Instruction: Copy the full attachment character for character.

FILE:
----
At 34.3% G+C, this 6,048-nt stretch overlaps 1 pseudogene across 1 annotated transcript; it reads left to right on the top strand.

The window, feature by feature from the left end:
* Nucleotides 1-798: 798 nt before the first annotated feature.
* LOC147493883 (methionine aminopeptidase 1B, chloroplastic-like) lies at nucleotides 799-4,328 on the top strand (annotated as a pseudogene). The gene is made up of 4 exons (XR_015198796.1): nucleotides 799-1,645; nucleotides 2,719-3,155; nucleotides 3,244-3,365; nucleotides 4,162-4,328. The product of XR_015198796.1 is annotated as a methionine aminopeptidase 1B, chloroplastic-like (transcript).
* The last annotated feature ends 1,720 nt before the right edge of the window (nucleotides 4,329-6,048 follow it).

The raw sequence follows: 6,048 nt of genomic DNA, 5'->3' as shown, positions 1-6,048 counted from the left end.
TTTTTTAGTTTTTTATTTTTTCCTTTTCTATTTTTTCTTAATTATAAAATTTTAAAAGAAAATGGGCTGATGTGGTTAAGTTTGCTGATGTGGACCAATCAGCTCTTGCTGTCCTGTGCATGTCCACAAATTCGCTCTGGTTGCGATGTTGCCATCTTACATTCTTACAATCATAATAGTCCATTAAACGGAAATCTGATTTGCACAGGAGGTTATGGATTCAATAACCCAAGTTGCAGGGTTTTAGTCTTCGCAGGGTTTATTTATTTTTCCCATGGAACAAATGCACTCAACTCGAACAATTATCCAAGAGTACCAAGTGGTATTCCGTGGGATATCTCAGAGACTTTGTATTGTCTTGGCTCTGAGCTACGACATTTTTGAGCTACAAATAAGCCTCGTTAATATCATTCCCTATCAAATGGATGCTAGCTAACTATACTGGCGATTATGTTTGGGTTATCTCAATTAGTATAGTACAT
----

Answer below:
At 34.3% G+C, this 6,048-nt stretch overlaps 1 pseudogene across 1 annotated transcript; it reads left to right on the top strand.

The window, feature by feature from the left end:
* Nucleotides 1-798: 798 nt before the first annotated feature.
* LOC147493883 (methionine aminopeptidase 1B, chloroplastic-like) lies at nucleotides 799-4,328 on the top strand (annotated as a pseudogene). The gene is made up of 4 exons (XR_015198796.1): nucleotides 799-1,645; nucleotides 2,719-3,155; nucleotides 3,244-3,365; nucleotides 4,162-4,328. The product of XR_015198796.1 is annotated as a methionine aminopeptidase 1B, chloroplastic-like (transcript).
* The last annotated feature ends 1,720 nt before the right edge of the window (nucleotides 4,329-6,048 follow it).

The raw sequence follows: 6,048 nt of genomic DNA, 5'->3' as shown, positions 1-6,048 counted from the left end.
TTTTTTAGTTTTTTATTTTTTCCTTTTCTATTTTTTCTTAATTATAAAATTTTAAAAGAAAATGGGCTGATGTGGTTAAGTTTGCTGATGTGGACCAATCAGCTCTTGCTGTCCTGTGCATGTCCACAAATTCGCTCTGGTTGCGATGTTGCCATCTTACATTCTTACAATCATAATAGTCCATTAAACGGAAATCTGATTTGCACAGGAGGTTATGGATTCAATAACCCAAGTTGCAGGGTTTTAGTCTTCGCAGGGTTTATTTATTTTTCCCATGGAACAAATGCACTCAACTCGAACAATTATCCAAGAGTACCAAGTGGTATTCCGTGGGATATCTCAGAGACTTTGTATTGTCTTGGCTCTGAGCTACGACATTTTTGAGCTACAAATAAGCCTCGTTAATATCATTCCCTATCAAATGGATGCTAGCTAACTATACTGGCGATTATGTTTGGGTTATCTCAATTAGTATAGTACAT